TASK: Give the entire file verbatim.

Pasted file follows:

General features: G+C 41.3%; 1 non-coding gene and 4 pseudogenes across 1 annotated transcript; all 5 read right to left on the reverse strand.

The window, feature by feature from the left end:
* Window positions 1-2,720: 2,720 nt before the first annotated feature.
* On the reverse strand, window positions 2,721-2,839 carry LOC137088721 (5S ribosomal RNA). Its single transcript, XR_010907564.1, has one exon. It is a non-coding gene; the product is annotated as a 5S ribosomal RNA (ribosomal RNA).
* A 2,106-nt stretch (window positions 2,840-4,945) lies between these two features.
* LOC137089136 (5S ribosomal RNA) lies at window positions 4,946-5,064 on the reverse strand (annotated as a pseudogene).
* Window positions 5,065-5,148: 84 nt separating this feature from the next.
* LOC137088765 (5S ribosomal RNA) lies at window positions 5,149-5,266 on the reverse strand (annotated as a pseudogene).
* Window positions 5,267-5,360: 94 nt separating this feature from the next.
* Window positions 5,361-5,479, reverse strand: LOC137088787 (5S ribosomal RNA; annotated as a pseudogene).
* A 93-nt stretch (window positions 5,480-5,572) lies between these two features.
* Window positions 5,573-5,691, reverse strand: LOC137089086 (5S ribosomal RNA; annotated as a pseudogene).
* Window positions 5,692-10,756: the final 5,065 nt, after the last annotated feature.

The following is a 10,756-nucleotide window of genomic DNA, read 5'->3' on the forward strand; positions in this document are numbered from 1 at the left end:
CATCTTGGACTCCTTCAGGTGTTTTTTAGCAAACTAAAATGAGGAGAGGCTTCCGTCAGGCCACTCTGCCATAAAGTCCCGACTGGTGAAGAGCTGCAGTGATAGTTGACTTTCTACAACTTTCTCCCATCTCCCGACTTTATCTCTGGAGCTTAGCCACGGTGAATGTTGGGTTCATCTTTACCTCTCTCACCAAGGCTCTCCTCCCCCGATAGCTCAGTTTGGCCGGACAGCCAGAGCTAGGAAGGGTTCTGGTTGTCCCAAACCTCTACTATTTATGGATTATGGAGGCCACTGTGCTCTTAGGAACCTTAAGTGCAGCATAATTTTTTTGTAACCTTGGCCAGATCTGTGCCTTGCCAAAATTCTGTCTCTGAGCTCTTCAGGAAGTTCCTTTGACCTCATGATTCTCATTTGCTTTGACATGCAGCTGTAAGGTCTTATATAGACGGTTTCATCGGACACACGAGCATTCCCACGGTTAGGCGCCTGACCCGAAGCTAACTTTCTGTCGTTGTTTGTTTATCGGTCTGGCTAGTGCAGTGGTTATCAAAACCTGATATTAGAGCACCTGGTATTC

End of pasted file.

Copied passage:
General features: G+C 41.3%; 1 non-coding gene and 4 pseudogenes across 1 annotated transcript; all 5 read right to left on the reverse strand.

The window, feature by feature from the left end:
* Window positions 1-2,720: 2,720 nt before the first annotated feature.
* On the reverse strand, window positions 2,721-2,839 carry LOC137088721 (5S ribosomal RNA). Its single transcript, XR_010907564.1, has one exon. It is a non-coding gene; the product is annotated as a 5S ribosomal RNA (ribosomal RNA).
* A 2,106-nt stretch (window positions 2,840-4,945) lies between these two features.
* LOC137089136 (5S ribosomal RNA) lies at window positions 4,946-5,064 on the reverse strand (annotated as a pseudogene).
* Window positions 5,065-5,148: 84 nt separating this feature from the next.
* LOC137088765 (5S ribosomal RNA) lies at window positions 5,149-5,266 on the reverse strand (annotated as a pseudogene).
* Window positions 5,267-5,360: 94 nt separating this feature from the next.
* Window positions 5,361-5,479, reverse strand: LOC137088787 (5S ribosomal RNA; annotated as a pseudogene).
* A 93-nt stretch (window positions 5,480-5,572) lies between these two features.
* Window positions 5,573-5,691, reverse strand: LOC137089086 (5S ribosomal RNA; annotated as a pseudogene).
* Window positions 5,692-10,756: the final 5,065 nt, after the last annotated feature.

The following is a 10,756-nucleotide window of genomic DNA, read 5'->3' on the forward strand; positions in this document are numbered from 1 at the left end:
CATCTTGGACTCCTTCAGGTGTTTTTTAGCAAACTAAAATGAGGAGAGGCTTCCGTCAGGCCACTCTGCCATAAAGTCCCGACTGGTGAAGAGCTGCAGTGATAGTTGACTTTCTACAACTTTCTCCCATCTCCCGACTTTATCTCTGGAGCTTAGCCACGGTGAATGTTGGGTTCATCTTTACCTCTCTCACCAAGGCTCTCCTCCCCCGATAGCTCAGTTTGGCCGGACAGCCAGAGCTAGGAAGGGTTCTGGTTGTCCCAAACCTCTACTATTTATGGATTATGGAGGCCACTGTGCTCTTAGGAACCTTAAGTGCAGCATAATTTTTTTGTAACCTTGGCCAGATCTGTGCCTTGCCAAAATTCTGTCTCTGAGCTCTTCAGGAAGTTCCTTTGACCTCATGATTCTCATTTGCTTTGACATGCAGCTGTAAGGTCTTATATAGACGGTTTCATCGGACACACGAGCATTCCCACGGTTAGGCGCCTGACCCGAAGCTAACTTTCTGTCGTTGTTTGTTTATCGGTCTGGCTAGTGCAGTGGTTATCAAAACCTGATATTAGAGCACCTGGTATTC